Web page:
‘Land mine makeup’ creating buzz in Japan

The Yomiuri Shimbun
A female office worker is seen wearing “land mine makeup” in Chiyoda Ward, Tokyo.

Have you ever heard of jirai meiku (land mine makeup)? It is a makeup style that makes your eyes look red and swollen as if you had been crying, and your skin look white or almost translucent. The Yomiuri Shimbun looked into the makeup trend, which has been popular among young women since last year.

The Yomiuri Shimbun
A close-up look at “land mine makeup” around the eyes

In early March, a young woman was seen looking at her smartphone in front of Shibuya Station in Tokyo. Her dark eyes appeared larger because of her colored contact lenses, and red eyeshadow was applied around her eyes. Her eyeliner was drawn to make her eyes appear to droop, and horizontal lines were drawn to emphasize the bags under her eyes. She looked like a character from a shojo manga, or a girls’ manga.

I hesitantly asked her if her makeup style was jirai meiku. The 20-year-old woman nodded and said she does her makeup the same way when she goes to class.

“If I take my time, it’ll take me an hour to do my makeup,” she said. “Older people or men don’t really like it, but I don’t care because it makes me look pretty.”

On social media, women whom others tend to stay away from because they look like they would be “trouble” are referred to as jirai onna, or “land mine women.”

The kind of makeup jirai onna wear to make themselves look more vulnerable or show that they want to be cared for by others has become known as jirai meiku, according to Mai Osada, director of Shibuya109 lab, a youth market research organization.

Courtesy of Naoko Ken
An Instagram post shows singer Naoko Ken wearing “land mine makeup.”

When jirai meiku started gaining more attention on social media last spring, some people posted videos of themselves wearing jirai meiku on YouTube. Models and celebrities, including Nicole Fujita and Tsubasa Masuwaka, as well as singer Naoko Ken, also posted such videos. The makeup style’s popularity also increased because people spent more time on social media or watching videos because of the coronavirus pandemic. An Instagram search showed that there were more than 59,000 posts related to jirai meiku.

“Jirai meiku, which creates a unique view of the world emphasizing vulnerability and frailty, has become a trend to express one’s cuteness,” Osada said.

Depending on their mood or outfits, some people like the makeup trend. A 22-year-old female company employee in Tokyo likes doing jirai meiku with her friends when they video chat or when she goes out on her days off.

“I like becoming a different me,” she said.

But despite the negative connotation of the name “land mine makeup,” why has it become so popular?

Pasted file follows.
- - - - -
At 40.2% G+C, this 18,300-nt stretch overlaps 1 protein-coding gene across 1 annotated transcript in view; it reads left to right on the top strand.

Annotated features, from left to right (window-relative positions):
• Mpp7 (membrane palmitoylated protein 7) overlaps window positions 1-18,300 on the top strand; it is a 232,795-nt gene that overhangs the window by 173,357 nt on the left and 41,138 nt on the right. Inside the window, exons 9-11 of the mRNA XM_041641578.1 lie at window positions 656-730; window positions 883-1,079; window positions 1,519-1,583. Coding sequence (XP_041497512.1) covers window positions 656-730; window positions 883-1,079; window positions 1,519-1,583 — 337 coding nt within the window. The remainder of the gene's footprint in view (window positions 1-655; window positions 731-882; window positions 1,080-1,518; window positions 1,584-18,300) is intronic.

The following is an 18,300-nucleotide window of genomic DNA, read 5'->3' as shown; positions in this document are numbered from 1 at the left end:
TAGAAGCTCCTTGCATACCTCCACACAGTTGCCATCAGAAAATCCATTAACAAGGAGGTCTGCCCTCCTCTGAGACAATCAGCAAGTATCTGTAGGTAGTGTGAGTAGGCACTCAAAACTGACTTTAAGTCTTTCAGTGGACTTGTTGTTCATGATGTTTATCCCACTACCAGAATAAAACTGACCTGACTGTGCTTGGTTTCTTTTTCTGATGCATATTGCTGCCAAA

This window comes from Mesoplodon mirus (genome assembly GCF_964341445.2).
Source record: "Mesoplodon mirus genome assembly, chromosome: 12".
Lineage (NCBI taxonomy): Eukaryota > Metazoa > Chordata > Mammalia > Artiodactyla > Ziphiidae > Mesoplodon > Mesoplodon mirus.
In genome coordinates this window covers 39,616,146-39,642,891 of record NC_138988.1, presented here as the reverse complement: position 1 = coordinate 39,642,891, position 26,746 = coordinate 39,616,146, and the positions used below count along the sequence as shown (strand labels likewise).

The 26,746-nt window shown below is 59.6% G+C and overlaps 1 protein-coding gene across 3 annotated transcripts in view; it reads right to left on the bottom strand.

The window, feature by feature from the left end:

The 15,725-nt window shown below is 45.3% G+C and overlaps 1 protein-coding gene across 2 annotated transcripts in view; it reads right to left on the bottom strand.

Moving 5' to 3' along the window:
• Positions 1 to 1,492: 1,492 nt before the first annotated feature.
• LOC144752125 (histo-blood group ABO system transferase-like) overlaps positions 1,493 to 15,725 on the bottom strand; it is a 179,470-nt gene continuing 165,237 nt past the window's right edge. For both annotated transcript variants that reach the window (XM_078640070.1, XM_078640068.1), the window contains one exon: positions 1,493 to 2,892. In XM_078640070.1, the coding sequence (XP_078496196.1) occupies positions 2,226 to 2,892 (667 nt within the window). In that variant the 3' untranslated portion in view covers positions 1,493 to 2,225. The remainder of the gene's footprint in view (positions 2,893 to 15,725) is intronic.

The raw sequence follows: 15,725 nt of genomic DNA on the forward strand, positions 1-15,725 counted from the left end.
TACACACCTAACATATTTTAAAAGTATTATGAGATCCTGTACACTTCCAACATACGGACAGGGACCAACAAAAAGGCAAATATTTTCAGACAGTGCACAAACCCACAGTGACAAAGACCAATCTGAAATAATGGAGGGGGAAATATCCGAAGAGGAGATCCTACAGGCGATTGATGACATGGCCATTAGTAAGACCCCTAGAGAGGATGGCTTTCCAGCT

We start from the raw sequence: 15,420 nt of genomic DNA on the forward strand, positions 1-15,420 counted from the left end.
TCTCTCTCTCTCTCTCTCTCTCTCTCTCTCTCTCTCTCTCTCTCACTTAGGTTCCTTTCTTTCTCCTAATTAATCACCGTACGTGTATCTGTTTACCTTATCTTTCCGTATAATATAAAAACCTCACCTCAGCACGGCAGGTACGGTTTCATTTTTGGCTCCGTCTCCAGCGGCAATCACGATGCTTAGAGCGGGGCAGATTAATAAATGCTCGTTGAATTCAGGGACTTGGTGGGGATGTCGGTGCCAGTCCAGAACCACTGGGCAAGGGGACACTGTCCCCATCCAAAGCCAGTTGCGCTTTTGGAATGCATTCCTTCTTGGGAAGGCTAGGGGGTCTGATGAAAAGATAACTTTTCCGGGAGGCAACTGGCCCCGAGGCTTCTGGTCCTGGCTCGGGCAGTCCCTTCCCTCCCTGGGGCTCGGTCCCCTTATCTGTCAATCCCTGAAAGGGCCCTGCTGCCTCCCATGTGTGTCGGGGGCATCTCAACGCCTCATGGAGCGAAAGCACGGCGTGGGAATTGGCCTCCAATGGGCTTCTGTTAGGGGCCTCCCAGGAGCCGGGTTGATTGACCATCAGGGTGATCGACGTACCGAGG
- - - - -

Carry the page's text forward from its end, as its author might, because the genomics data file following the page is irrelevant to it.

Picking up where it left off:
Uiko Nishihara, a research planner for the @cosme portal said, “The mainstream for makeup has been whatever makes a person look beautiful will make them more liked, but with fewer chances to meet people during the pandemic, jirai meiku may have gotten popular as a way for people to express their insecurities.”

“Land mine makeup” is sometimes referred to as yami meiku, or “sickness makeup,” because of how it makes the person appear.

Makeup that makes women look sickly has been around since the Meiji era (1868-1912), according to Yuka Kubo, who studies the media environment and is knowledgeable about the history of makeup.

After 1918, when the Spanish flu broke out, the melancholic depictions of women by artist Yumeji Takehisa (1884-1934) became very popular and were featured on magazine covers.

“The Spanish flu and the coronavirus pandemic have a lot in common,” Kubo said. “The spread of social unrest makes decadent things more acceptable.”

Kubo said the self-deprecating makeup styles of “land mine” and “sickness” makeup helps wearers feel less embarrassed about asserting themselves.

“Since wearing masks has become part of the norm, I think this makeup style will continue to evolve and spread as a way to express individuality through the eyes,” she said.

Feel like a different person

This reporter, who is around 50 and without too much makeup knowledge or skill, took this opportunity to dive into “land mine makeup.”

I turned to Megumi Nakamura, a hair and makeup artist at Atelier Haruka, a hair and makeup specialty chain with about 60 outlets nationwide.

“Now that masks are essential to everyday life, it is difficult to use lipstick or blush to improve your complexion,” Nakamura said. “But if you apply a red color around your eyes, it will improve your skin tone.”

Nakamura spent about an hour making me up in jirai meiku. The red eye shadow made me look like a completely different person. I felt really good.

“Land mine makeup” takes time, skill and the correct tools. But according to Nakamura, even beginners of jirai meiku can have fun with it by using just three colors, as shown in the illustration.

As I got more and more used to seeing myself wearing red eye shadow, which I had just purchased, I started to think that I looked OK. “Land mine makeup” taught me the joy of makeup during this time of masks.

Unfortunately, my 4-year-old son ran away in fear, saying, “You’re not my mom!”